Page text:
Op-Ed: What do artists and their fans owe each other?

I started taking antidepressants a few months after my first novel came out. I couldn’t sleep at night, I cried at random times of the day. I had assumed that publishing a book would make

I started taking antidepressants a few months after my first novel came out. I couldn’t sleep at night, I cried at random times of the day. I had assumed that publishing a book would make me feel better understood. Still, I felt more disconnected from people than ever.

I should have been better informed. A painter has no control over the interpretation of his canvas, why should it be any different for a writer? Prior to publishing “Catalina,” I was a Special Collections Library Assistant at the Getty Research Institute, retrieving and returning vault archives. An archive is what’s left – the meticulous recording of every note, email, drawing, or receipt, backed up and stored so that one day someone can make something out of it – that makes an artist look like a human ordinary. The archive session, scholars sometimes call it, as they attempt to describe the feeling of wanting to own both the work and the artist; to want somea identify with rather than certainthing.

During the countless hours I’ve spent digging through archives for work, I’ve found pleasure in humanizing the Guerrilla Girls – the anonymous feminist group famous for its billboards outside the Met. Reading their faxes, letters, and receipts, I learned of internal bickering, backstabbing, and petty jealousies. It’s like me and my girlfriends, I thought, because we published a zine together.

Then there were times when an artist would come into conflict with who I imagined him to be. While going through the papers and postcards of surrealist photographer Man Ray, I discovered that he wanted to paint and despised making a living from photography. I had to reconcile this fridge magnet I owned from “Le Violin de Ingres” (Violon d’Ingres) with the man who only wanted someone to enhance his painting “The Imaginary Portrait of the Marquis de Sadeas much as him.

I’m guilty of that with writers too. I’m a huge Eve Babitz fan. She represents old LA to me. If I read a line from “Eve’s Hollywood” or “Slow Days Fast Nights” or “Sex and Rage” I’m bound to go straight to Musso and Frank and order two gin martinis with a twist, New York steak and a wedge salad split. Always followed by a walk along Mulholland, smoking Nat Sherman cigarettes with all the windows rolled down. But then I read “Black Swans” and she seemed out of touch and overly privileged. My image of her had been tainted, as if she had been stolen from me, and I felt frustrated, angry. There were no gin martinis or steaks or canyon walks after I finished it.

“Words. Make someone understand”, is a verse from Jean Rhys’ “Quatuor” which, for me, touches on the desire for transfiguration in writing and on the limit of words. They are ripe for incomprehension, that’s why the relationship between writer and reader is ambiguous at best. All I knew when “Catalina” was published.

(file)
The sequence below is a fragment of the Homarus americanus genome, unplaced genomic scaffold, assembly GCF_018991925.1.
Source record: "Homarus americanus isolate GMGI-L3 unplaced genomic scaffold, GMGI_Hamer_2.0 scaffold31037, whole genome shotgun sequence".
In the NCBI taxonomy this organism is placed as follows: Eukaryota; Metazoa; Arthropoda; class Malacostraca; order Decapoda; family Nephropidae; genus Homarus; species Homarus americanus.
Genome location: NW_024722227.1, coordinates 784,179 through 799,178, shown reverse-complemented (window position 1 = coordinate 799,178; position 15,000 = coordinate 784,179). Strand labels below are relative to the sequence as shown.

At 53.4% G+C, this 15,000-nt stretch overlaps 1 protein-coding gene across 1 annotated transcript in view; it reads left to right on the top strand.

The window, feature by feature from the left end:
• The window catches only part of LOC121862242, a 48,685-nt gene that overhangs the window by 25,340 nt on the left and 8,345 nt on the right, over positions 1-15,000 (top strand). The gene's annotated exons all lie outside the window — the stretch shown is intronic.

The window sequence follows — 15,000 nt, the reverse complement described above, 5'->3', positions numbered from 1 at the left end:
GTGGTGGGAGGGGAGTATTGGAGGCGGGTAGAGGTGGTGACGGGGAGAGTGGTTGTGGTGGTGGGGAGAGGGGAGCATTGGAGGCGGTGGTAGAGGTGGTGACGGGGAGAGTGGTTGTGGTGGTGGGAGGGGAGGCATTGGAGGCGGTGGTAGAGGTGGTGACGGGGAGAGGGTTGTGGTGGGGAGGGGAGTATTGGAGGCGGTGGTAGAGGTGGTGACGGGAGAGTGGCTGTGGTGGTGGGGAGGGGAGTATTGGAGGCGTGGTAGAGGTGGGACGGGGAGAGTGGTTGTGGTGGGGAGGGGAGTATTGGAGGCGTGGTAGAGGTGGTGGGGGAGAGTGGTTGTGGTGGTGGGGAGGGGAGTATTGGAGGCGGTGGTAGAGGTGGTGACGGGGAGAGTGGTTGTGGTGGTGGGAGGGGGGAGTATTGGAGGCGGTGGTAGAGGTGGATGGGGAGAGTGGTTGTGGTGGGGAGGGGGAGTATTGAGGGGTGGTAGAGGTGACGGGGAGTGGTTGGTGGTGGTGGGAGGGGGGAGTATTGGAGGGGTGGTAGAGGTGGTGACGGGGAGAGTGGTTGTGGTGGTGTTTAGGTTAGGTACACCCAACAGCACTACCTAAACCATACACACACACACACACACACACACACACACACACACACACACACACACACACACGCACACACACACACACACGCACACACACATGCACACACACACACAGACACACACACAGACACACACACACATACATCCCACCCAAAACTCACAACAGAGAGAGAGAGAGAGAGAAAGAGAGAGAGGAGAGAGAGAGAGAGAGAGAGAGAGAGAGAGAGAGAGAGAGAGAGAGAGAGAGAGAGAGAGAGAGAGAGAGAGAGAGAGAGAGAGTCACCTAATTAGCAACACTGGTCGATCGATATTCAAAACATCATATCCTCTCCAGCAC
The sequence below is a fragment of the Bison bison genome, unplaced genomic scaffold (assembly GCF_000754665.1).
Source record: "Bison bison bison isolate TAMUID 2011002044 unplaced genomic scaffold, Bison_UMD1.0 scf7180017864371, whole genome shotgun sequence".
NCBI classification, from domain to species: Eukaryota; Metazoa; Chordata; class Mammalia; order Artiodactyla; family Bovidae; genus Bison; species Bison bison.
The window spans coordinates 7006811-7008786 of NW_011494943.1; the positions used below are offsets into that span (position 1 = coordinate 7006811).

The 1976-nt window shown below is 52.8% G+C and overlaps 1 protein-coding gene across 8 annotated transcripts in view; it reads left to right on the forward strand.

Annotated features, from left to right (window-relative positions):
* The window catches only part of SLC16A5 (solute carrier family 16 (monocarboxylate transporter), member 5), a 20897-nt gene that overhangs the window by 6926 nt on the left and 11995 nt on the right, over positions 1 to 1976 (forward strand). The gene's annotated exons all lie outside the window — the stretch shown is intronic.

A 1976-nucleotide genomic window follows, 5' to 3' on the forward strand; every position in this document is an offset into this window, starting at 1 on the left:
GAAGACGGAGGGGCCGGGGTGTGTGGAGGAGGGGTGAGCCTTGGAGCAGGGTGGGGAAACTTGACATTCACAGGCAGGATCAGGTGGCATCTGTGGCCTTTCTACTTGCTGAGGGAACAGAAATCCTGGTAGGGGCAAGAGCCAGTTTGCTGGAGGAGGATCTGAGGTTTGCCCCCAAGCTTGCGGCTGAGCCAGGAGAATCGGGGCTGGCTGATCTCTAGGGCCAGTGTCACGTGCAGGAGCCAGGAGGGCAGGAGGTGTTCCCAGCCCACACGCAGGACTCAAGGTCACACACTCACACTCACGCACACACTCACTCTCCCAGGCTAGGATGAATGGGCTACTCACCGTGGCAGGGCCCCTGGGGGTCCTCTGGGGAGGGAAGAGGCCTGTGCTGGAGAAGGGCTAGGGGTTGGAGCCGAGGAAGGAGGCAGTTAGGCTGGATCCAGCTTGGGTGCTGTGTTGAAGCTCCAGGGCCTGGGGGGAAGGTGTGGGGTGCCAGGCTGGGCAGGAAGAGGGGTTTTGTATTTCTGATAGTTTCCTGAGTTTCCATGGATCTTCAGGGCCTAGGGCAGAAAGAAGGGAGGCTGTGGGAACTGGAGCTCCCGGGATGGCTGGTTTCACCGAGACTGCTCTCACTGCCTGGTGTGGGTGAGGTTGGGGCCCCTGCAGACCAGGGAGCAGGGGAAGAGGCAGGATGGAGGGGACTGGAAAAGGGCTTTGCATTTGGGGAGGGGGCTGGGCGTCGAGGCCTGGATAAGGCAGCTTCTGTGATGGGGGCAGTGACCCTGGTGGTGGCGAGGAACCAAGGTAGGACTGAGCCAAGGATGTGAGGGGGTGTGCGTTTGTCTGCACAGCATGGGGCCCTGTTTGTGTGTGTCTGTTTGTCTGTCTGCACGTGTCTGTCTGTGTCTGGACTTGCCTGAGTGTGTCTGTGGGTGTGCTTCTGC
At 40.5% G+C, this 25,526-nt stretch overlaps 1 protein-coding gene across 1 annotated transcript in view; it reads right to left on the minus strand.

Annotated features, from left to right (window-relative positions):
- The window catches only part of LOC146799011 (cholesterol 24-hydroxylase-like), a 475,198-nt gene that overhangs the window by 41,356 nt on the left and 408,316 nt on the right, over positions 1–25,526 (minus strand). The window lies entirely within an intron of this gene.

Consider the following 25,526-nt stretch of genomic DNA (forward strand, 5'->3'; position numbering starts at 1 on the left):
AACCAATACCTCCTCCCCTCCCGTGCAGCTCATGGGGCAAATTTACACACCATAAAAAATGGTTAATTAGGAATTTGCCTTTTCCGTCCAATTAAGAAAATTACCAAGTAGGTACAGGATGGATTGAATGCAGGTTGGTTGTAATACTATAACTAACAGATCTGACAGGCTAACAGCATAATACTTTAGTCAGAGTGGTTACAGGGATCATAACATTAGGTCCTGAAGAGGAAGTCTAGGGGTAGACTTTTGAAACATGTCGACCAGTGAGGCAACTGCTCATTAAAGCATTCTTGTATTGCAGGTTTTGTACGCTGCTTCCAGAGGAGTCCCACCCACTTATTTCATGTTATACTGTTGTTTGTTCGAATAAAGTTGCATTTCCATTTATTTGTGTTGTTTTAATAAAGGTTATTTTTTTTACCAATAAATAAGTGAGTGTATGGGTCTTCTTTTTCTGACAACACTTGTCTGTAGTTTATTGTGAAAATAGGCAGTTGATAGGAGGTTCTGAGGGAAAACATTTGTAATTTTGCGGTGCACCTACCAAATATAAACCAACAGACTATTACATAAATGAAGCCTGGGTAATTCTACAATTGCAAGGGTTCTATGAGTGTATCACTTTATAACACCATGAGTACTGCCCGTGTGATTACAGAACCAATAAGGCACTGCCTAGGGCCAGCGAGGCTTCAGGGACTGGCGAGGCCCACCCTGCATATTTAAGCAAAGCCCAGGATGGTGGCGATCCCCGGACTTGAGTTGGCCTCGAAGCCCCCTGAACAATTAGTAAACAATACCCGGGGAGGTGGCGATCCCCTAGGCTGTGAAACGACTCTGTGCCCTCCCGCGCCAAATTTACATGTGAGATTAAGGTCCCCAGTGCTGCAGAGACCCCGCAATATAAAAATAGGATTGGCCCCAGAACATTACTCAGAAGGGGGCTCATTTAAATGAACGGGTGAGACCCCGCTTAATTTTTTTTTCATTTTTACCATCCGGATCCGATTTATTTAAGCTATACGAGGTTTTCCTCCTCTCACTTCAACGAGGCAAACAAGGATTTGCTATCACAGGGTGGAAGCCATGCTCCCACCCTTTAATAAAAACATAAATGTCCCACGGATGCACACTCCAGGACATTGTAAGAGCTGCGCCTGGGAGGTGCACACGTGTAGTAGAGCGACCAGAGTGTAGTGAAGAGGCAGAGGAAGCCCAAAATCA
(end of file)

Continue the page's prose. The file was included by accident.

But knowing and feeling are two different things. As an artist, I want to transfer ideas hidden deep within me. But I have no control over how my art is consumed. The way I communicate, feel and fall is beyond my control once my words are in the hands of a reader.

Even if “Catalina” is not an autobiographical novel, I had written it to make understand to someone how I see the world. So when, in an early review, my protagonist Elsa was called promiscuous, I felt like she was abstracted, cast aside. I had written to Elsa that she was intentionally provocative; represent every woman considered attractive who felt the weight – and judgment – ​​of that consideration. Shouldn’t my words have revealed the absurdity of our expectations of women? Calling her promiscuous felt like summing up a complex woman and rejecting her, judging her. I saw it as a misinterpretation of my intention and, therefore, of me.

It’s been five years since “Catalina” was released, and I still feel that disconnect at times, but the basic need for connection is why I write and that’s why I read. As a writer, I want to be understood. As a reader, I want to find understanding. Is it enough to cling to what I bring back from Babitz’s writing and leave the rest? Can I appreciate Man Ray’s photography and still be sympathetic to his pictorial ambitions? The reader in me embraces the concept. The artist balks.

Each of us is searching for what it means to be us. And, in this search, artists and their work become something we inhabit, to explore who we are, our likes and dislikes, how we want to see the world. Which can sometimes make the artist, who has created from a place of need for understanding and intimacy, feel even more alone. But perhaps the beauty of art is that it can serve as a bridge, a space where, even briefly, we see each other.

Liska Jacobs is an essayist and novelist. Her third book, “The Pink Hotel,” is set to be released on July 19. @LiskaJacobs